Picture used with Layla's permission. Please do not repost without it!
One month after her 30th birthday, Layla was diagnosed with early stage cervical cancer (1A Adenocarcinoma). She was extraordinarily lucky that it was caught early, and had a simple surgery to remove the cancerous cells.
Three years later, Layla was in horrible pain that affected nearly every aspect of her life. Temporarily uninsured due to a job change, she paid out of pocket last October to go to the doctor and make sure the cancer had not returned. Thankfully, it had not. However, her doctor believes that she has pelvic adhesions and Endometriosis due to the previous surgery, but it can’t be diagnosed until an additional surgery (laparoscopy) is performed. The doctor also found out Layla has cervical stenosis, which basically means her cervix has completely shut down due to the scar tissue from the previous surgery. These issues make her miserable most of the time, making simple things like going to the bathroom and menstruation horribly painful, and sexual intercourse impossible. He stated that if she wanted to have children one day, even sperm could not pass through her cervix, and she would have to have intrauterine insemination.
The doctor wanted to schedule surgery as soon as the insurance at her new job went into effect. Her company fired her the day her insurance became valid, ten days before Christmas, plainly stating that it was because of her health issues.
Fortunately, she got on her husband’s insurance, which went into effect February 1st. As soon as she could, Layla scheduled surgery for March 22nd. Then her insurance company dropped a bomb: because she went to the doctor (even as a self-pay patient) within a three month period prior to her enrollment date, they were considering her health issues to be a pre-existing condition, and would not insure any doctor visits, medication, or surgery for 388 days.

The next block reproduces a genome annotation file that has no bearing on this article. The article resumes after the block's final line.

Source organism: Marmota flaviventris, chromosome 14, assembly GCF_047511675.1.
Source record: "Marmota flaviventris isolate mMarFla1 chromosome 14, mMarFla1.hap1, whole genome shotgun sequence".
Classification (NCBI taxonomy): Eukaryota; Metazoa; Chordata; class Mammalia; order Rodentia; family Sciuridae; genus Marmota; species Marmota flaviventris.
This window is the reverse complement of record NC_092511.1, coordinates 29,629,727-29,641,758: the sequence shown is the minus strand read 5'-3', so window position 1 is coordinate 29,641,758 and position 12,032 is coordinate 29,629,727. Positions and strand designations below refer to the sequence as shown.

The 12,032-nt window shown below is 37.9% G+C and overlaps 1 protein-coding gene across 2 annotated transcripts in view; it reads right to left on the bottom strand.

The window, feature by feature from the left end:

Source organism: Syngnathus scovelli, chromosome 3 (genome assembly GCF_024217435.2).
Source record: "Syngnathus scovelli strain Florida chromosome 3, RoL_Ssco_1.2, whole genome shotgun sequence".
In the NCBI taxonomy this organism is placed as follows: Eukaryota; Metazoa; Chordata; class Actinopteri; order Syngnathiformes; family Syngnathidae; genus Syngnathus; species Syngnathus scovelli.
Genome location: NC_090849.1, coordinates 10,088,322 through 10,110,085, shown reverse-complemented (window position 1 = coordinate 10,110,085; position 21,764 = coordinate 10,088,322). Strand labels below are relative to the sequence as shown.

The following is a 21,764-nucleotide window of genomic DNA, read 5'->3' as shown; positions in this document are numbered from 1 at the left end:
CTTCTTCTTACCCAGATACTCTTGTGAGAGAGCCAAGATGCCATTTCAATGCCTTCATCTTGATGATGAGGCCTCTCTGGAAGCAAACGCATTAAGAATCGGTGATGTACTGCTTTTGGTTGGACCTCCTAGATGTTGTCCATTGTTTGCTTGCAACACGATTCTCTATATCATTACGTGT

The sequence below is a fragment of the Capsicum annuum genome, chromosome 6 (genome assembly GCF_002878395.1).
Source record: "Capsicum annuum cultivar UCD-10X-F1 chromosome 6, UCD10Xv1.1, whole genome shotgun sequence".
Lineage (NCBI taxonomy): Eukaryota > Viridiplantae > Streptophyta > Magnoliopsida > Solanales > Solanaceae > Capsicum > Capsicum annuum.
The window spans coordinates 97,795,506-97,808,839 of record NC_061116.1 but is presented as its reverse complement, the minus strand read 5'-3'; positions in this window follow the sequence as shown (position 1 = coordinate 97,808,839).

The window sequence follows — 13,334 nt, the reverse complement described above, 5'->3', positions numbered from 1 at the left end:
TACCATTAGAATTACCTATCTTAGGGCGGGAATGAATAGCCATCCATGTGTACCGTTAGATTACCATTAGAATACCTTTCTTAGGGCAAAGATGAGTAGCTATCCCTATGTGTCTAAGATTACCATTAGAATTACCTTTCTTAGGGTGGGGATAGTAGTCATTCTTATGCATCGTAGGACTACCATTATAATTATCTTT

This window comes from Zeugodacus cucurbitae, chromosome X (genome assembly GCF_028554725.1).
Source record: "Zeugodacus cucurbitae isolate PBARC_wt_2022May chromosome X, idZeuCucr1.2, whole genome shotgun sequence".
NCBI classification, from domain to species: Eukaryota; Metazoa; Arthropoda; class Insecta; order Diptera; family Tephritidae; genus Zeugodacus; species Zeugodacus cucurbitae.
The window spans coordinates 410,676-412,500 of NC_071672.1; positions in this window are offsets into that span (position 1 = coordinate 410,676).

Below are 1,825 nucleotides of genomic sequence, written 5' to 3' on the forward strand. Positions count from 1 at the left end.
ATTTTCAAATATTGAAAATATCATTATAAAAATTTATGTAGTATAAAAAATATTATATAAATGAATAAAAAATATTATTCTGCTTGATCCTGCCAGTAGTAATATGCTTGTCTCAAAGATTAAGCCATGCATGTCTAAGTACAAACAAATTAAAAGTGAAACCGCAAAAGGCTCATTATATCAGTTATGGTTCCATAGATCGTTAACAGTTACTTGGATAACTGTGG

When you are in near constant pain and can’t work, 388 days is a long time to wait. The sooner Layla can have this surgery, the sooner she can return to work (hopefully with a nicer company!) and start living her life again. Her doctor has been nice enough to work out a deal with her if she can pay as a cash patient: he decreased the amount of her surgery to $4,000, and the cost of the anesthesia to $500, with additional fees for biopsies of removed tissue to be determined.
The problem is, Layla is unemployed due to this, has used her savings to pay for living expenses and medical bills, and has been denied loans for the surgery because of her unemployment status. She does not have close family, so she can’t ask them for help. Surgery is scheduled for March 22nd, and Layla and her husband are still trying to secure a loan through several banks.
I know times are tough for a lot of people out there, but if there's anything you can do to help #OperationLayla, whether it's donating via PayPal or spreading the word via your own blog or twitter, please do so! For more information, please check out: http://operationlayla.wordpress.com/.